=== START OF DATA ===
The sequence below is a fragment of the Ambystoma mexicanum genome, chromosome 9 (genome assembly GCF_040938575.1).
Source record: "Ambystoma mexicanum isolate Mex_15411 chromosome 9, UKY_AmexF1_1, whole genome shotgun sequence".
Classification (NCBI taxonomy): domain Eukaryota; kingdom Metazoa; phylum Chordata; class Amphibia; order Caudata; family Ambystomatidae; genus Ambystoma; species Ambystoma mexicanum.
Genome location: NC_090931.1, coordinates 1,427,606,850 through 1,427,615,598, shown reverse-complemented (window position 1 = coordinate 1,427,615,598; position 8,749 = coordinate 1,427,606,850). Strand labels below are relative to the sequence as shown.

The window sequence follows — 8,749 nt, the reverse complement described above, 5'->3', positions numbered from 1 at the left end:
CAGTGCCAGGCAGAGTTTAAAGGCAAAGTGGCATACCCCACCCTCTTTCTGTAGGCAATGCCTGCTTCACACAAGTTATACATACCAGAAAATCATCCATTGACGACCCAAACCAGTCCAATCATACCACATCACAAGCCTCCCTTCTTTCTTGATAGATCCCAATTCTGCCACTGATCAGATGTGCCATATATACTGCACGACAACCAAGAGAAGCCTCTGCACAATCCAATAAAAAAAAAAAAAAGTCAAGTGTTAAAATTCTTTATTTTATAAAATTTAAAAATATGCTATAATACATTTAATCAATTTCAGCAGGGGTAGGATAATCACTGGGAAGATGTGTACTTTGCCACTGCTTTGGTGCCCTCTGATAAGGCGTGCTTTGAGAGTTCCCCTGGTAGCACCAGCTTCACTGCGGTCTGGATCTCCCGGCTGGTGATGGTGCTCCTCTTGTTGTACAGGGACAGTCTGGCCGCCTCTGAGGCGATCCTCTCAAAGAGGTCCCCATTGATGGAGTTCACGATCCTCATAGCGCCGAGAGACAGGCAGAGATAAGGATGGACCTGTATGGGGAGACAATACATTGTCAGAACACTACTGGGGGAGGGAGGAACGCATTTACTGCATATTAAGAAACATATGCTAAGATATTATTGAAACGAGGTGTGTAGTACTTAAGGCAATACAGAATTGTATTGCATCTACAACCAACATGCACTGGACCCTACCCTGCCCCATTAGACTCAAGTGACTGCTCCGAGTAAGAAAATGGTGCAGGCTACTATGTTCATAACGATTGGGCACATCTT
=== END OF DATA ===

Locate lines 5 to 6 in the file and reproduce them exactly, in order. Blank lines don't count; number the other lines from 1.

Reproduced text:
The window sequence follows — 8,749 nt, the reverse complement described above, 5'->3', positions numbered from 1 at the left end:
CAGTGCCAGGCAGAGTTTAAAGGCAAAGTGGCATACCCCACCCTCTTTCTGTAGGCAATGCCTGCTTCACACAAGTTATACATACCAGAAAATCATCCATTGACGACCCAAACCAGTCCAATCATACCACATCACAAGCCTCCCTTCTTTCTTGATAGATCCCAATTCTGCCACTGATCAGATGTGCCATATATACTGCACGACAACCAAGAGAAGCCTCTGCACAATCCAATAAAAAAAAAAAAAAGTCAAGTGTTAAAATTCTTTATTTTATAAAATTTAAAAATATGCTATAATACATTTAATCAATTTCAGCAGGGGTAGGATAATCACTGGGAAGATGTGTACTTTGCCACTGCTTTGGTGCCCTCTGATAAGGCGTGCTTTGAGAGTTCCCCTGGTAGCACCAGCTTCACTGCGGTCTGGATCTCCCGGCTGGTGATGGTGCTCCTCTTGTTGTACAGGGACAGTCTGGCCGCCTCTGAGGCGATCCTCTCAAAGAGGTCCCCATTGATGGAGTTCACGATCCTCATAGCGCCGAGAGACAGGCAGAGATAAGGATGGACCTGTATGGGGAGACAATACATTGTCAGAACACTACTGGGGGAGGGAGGAACGCATTTACTGCATATTAAGAAACATATGCTAAGATATTATTGAAACGAGGTGTGTAGTACTTAAGGCAATACAGAATTGTATTGCATCTACAACCAACATGCACTGGACCCTACCCTGCCCCATTAGACTCAAGTGACTGCTCCGAGTAAGAAAATGGTGCAGGCTACTATGTTCATAACGATTGGGCACATCTT